Father Donald Senior, CP

June 25: 12th Sunday in Ordinary Time

Wednesday, June 21, 2017

Jer 20:10-13; Ps 69:8-10, 14, 17, 33-35; Rom 5:12-15; Mt 10:26-33


I hope all those who hear the readings for this Sunday will be in good spirits and enjoying the June sunshine. The readings, however, are not so sunny. Led by the lament of the prophet Jeremiah, the readings today confront the reality of evil in our world, an aspect of the Bible that co-exists along with its sense of beauty and profound hope.

The prophet Jeremiah lived in the late seventh century, a time of great turbulence in Jerusalem and its surrounding region of Judea. Soon Judea would be overrun by the rising power of Babylon and Israel’s beloved Jerusalem would be destroyed.

Jeremiah’s warnings to his countrymen were ignored and, even worse, Jeremiah was hounded and attacked for speaking the truth at a time when people preferred not to hear it. He cries out in anguish as he is denounced and betrayed by his former friends and finds himself the subject of their vengeance.

Jeremiah’s laments were incorporated into Israel’s sacred writings only after his own violent death at the hands of his enemies. Reading the prophet’s laments, like this one in our first reading, we understand the origin of the word "Jeremiad," cries from the heart of one who bears great suffering amid difficult times.

There is another note in Jeremiah’s cry of lament — namely a tenacious trust in God’s protective mercy. "But the Lord is with me, like a mighty champion. … The Lord … has rescued the life of the poor from the power of the wicked."

The Psalm response also reflects a Jeremiah-type mood. The psalmist cries out, "For your sake I bear insult, and shame covers my face. ... I have become an outcast to my brethren, a stranger to my children." Here, too, hope emerges in a dark moment. "Lord, in your great love, answer me." "In your great kindness answer me with your constant help. … In your great mercy turn toward me."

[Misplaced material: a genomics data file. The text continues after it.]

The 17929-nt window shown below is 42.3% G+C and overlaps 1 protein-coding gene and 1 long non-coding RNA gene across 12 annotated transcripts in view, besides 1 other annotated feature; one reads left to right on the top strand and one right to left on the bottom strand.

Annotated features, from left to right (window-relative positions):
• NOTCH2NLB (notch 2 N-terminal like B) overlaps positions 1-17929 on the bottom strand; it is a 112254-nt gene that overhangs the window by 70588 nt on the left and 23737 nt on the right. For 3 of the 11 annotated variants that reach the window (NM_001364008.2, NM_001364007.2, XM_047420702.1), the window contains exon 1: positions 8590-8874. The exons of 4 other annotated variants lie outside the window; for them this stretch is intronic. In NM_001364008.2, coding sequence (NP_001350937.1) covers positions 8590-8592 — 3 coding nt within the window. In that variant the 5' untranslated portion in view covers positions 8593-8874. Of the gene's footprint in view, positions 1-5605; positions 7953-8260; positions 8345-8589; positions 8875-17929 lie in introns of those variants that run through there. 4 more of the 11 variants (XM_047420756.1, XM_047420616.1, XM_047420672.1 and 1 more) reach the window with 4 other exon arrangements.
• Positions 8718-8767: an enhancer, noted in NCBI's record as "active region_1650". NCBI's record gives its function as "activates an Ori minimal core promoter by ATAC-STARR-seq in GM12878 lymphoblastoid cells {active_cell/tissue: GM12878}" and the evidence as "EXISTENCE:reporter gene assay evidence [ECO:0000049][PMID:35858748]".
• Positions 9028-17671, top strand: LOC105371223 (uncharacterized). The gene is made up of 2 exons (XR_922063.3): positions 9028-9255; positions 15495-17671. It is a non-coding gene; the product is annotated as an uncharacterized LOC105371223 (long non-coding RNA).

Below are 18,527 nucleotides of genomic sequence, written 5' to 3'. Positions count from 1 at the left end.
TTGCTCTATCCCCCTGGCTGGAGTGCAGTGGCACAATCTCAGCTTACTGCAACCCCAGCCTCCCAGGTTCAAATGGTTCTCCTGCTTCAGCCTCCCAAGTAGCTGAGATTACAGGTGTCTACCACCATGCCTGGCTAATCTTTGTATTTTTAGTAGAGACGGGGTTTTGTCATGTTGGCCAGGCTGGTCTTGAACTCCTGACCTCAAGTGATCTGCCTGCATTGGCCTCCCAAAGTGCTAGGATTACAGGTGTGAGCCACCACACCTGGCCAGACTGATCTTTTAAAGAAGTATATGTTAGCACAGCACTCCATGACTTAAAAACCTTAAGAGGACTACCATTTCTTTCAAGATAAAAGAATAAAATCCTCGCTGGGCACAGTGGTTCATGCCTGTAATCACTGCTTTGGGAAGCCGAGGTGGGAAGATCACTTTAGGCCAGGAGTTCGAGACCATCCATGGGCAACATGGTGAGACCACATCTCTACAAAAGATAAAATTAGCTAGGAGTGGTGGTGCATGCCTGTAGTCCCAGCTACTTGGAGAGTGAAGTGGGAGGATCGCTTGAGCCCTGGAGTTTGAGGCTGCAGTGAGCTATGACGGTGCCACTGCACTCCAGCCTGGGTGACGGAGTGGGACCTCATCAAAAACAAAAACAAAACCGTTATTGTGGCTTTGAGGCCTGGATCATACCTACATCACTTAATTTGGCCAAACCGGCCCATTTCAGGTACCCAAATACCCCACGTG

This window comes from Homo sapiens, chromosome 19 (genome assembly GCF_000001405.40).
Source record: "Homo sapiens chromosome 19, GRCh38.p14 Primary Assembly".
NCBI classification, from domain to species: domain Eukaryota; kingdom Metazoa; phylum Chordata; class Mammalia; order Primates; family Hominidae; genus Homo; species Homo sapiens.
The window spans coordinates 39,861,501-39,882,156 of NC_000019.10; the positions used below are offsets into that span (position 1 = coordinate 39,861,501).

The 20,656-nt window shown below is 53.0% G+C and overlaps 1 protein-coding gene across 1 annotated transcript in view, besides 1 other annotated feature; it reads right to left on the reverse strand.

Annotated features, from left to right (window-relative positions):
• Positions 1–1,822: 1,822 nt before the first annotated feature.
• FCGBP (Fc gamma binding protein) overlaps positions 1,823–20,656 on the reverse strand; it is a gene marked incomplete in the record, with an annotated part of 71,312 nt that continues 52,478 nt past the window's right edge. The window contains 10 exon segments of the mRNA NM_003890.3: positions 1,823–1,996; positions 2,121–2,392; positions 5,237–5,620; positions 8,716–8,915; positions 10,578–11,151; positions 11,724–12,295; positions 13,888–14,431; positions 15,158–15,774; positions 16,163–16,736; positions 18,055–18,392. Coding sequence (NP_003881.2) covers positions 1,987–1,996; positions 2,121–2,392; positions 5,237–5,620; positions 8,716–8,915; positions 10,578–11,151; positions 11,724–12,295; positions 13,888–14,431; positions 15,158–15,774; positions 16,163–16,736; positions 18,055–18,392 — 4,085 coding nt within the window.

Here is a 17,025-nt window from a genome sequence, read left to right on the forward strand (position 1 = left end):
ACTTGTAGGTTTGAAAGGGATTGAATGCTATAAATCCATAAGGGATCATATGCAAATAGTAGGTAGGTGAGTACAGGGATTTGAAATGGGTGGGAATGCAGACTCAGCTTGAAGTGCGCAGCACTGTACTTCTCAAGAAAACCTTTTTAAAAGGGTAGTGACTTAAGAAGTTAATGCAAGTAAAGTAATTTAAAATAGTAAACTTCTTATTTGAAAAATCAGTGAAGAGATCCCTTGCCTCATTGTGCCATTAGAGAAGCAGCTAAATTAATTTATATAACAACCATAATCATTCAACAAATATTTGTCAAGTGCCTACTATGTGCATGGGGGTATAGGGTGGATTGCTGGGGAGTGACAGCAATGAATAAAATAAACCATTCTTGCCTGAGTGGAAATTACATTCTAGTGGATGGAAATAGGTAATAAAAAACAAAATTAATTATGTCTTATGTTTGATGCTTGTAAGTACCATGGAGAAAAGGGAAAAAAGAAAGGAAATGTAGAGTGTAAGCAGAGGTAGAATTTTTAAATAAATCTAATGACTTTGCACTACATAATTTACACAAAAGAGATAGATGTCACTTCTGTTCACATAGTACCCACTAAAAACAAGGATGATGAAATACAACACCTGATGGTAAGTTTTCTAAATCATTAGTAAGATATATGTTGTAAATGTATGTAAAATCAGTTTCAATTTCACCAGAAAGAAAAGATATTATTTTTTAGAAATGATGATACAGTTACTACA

These biblical laments and prayers of trust echo the Gospel message. The selection for this Sunday is taken from the mission discourse of Matthew. Jesus sends out his disciples to preach the Gospel and to heal but he realizes that they will also suffer the rejection and misunderstanding that he himself has experienced from his determined opponents.

Jesus soberly warns them, "do not be afraid of those who kill the body but cannot kill the soul." They should "fear" and reverence the One who has power over body and soul — the almighty God whose providence stands over all life. The God revealed by Jesus is also a God of tender mercy whose provident love envelops every individual. In fact, they are "worth more than many sparrows" … "even the hairs of your head are counted."

I remember seeing some years ago an interview with Pope John Paul II on a plane as he was traveling for a visit to Turkey. Some radical groups in Turkey had vowed to attack the pope while he was there. A journalist asked if he had any anxieties about the visit.

The pope responded in his Polish-tinged English: "Love is greater as death." Here was the message of the Gospel for today in shorthand. Love, God’s love above all, is more powerful than any form of evil or death.

The last few weeks have been filled with more than their quota of human woes: acts of violence and terrorism against innocent people; crude public discourse and deception at the highest levels of our government; wanton violence on our city streets; ongoing starvation of tens of thousands of children in the Sudan. Like Jeremiah we can easily find reason to lament.

But our Scriptures for today urge us to keep our moral footing even when surrounded by so much evil and death. We must not close our eyes to it or act as if it were not there. Rather, by drawing deeply on our trust in God’s prevailing love and, because of that, we must summon our courage to oppose death in all its forms.


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  • father donald senior